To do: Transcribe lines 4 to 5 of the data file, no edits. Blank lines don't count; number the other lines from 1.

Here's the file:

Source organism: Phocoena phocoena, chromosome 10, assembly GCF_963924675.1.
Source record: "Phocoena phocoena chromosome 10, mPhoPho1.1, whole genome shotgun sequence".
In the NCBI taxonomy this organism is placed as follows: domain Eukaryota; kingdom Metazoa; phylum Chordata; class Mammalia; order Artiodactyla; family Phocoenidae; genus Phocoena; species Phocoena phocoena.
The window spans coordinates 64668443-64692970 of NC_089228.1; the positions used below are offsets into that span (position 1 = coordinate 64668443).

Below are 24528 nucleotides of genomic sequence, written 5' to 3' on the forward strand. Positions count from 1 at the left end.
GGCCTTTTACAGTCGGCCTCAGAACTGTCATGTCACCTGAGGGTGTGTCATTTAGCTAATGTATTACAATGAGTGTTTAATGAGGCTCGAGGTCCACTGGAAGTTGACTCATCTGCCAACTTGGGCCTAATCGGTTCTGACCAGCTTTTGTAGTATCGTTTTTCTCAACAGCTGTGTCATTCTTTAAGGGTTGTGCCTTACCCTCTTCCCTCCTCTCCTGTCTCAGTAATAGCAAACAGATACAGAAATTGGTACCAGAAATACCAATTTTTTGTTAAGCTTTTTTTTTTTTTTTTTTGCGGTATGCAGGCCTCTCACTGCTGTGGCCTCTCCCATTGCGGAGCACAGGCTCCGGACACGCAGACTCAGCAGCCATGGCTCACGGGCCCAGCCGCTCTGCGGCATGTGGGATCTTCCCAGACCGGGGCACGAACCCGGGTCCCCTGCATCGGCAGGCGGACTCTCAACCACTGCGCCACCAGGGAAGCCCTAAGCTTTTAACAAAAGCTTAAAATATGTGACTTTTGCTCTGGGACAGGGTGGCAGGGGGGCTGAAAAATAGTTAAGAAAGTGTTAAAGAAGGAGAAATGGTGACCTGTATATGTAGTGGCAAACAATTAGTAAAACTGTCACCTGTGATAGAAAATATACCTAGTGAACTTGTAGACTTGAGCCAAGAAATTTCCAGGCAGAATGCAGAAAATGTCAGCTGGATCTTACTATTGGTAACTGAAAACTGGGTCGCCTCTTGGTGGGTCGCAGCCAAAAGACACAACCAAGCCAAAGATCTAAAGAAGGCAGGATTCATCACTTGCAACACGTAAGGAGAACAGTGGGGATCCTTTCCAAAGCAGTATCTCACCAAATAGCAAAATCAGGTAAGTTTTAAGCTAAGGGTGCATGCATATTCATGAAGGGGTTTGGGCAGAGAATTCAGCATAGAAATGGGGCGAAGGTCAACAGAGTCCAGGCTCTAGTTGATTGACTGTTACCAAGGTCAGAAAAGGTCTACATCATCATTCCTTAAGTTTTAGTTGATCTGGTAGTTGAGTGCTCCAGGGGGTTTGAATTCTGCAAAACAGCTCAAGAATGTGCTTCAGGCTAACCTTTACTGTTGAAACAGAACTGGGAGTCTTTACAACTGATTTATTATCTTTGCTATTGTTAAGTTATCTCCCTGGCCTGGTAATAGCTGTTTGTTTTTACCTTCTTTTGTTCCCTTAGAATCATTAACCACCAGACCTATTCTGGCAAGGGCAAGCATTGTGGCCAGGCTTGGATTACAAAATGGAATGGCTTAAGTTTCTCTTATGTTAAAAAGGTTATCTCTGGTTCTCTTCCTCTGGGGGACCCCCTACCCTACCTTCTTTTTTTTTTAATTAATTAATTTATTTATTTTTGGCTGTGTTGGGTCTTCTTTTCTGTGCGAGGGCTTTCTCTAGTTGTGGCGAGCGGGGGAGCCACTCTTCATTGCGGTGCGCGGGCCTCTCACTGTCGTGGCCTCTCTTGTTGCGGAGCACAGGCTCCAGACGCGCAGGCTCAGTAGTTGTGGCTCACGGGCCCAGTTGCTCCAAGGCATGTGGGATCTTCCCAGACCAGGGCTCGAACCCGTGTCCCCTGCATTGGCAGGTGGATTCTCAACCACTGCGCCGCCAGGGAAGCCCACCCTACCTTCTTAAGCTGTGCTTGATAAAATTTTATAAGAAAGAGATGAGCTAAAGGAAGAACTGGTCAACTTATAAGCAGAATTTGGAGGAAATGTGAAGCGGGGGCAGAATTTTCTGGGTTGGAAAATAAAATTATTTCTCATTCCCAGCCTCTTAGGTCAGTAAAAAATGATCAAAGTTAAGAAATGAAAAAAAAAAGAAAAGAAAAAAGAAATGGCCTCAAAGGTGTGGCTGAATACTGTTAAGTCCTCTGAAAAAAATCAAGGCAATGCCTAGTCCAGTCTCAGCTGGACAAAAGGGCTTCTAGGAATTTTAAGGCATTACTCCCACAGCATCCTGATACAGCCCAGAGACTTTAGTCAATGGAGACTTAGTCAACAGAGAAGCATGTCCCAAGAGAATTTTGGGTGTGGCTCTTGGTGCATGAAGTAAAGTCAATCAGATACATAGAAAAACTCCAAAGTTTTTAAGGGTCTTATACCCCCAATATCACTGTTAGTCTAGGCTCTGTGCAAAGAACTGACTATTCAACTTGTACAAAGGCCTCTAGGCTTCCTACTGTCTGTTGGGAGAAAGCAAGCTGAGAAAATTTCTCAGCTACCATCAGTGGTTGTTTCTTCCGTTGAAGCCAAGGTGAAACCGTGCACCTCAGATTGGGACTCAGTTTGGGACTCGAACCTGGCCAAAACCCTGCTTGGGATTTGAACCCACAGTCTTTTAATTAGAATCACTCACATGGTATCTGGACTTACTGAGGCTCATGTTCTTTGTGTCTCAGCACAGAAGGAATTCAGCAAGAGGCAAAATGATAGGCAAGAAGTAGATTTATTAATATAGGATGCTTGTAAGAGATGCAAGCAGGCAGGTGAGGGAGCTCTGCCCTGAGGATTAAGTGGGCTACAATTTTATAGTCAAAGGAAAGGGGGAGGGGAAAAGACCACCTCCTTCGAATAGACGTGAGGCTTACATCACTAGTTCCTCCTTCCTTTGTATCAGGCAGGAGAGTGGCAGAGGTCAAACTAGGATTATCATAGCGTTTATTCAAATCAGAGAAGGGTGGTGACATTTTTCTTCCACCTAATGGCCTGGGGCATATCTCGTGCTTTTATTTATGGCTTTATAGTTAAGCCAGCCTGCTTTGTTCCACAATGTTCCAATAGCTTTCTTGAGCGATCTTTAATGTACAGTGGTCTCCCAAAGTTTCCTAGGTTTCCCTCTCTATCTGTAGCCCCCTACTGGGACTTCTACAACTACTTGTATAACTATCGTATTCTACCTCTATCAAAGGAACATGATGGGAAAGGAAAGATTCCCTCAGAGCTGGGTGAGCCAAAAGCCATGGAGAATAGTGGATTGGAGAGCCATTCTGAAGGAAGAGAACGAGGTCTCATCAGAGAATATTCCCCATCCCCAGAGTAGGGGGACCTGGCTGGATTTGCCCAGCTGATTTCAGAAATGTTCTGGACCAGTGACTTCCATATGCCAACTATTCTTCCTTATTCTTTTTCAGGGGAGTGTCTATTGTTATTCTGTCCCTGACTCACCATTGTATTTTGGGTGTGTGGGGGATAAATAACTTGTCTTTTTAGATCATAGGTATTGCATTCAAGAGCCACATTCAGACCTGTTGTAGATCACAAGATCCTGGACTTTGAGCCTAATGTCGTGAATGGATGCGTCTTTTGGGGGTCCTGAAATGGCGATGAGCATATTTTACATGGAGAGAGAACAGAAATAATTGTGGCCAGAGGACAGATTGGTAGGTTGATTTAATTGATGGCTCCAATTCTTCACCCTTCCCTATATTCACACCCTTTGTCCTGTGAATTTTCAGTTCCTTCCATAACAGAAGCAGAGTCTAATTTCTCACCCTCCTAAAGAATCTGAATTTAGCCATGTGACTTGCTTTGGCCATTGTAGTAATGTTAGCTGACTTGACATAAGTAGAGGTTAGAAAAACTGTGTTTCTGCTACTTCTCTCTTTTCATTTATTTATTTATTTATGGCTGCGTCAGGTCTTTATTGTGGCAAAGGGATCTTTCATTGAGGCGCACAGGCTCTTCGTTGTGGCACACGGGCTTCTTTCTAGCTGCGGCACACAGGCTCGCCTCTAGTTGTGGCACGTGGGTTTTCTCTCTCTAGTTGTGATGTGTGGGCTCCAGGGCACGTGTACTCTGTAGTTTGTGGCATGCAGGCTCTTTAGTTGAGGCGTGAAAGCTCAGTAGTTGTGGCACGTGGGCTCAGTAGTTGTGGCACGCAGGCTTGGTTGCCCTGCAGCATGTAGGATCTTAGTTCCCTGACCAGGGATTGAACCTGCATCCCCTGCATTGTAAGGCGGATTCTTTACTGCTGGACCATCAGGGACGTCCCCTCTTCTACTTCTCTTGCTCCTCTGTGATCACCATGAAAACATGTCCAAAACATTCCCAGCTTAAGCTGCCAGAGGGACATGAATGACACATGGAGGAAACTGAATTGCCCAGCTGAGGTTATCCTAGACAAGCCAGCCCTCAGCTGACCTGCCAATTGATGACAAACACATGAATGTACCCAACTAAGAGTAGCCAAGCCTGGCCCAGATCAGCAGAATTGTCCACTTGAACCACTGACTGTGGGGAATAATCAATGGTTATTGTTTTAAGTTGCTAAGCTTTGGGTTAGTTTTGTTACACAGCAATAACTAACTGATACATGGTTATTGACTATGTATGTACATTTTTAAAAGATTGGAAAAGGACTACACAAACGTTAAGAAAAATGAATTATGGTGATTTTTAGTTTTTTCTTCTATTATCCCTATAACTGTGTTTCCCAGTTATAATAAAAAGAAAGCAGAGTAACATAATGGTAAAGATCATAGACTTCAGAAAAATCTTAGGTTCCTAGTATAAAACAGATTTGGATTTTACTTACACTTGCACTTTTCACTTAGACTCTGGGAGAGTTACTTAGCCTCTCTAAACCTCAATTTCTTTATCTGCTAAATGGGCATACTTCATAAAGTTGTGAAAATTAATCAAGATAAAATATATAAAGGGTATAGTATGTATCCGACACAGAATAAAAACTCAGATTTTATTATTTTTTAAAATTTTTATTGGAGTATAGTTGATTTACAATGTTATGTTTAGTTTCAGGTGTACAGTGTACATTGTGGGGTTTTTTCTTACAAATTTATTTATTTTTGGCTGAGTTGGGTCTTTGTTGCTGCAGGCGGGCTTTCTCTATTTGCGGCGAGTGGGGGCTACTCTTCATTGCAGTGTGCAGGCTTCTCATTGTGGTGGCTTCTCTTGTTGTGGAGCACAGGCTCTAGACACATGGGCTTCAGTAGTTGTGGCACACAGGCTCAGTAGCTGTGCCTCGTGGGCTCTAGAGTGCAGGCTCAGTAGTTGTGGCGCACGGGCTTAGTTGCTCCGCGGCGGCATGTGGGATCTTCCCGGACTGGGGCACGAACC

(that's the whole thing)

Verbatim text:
The window spans coordinates 64668443-64692970 of NC_089228.1; the positions used below are offsets into that span (position 1 = coordinate 64668443).

Below are 24528 nucleotides of genomic sequence, written 5' to 3' on the forward strand. Positions count from 1 at the left end.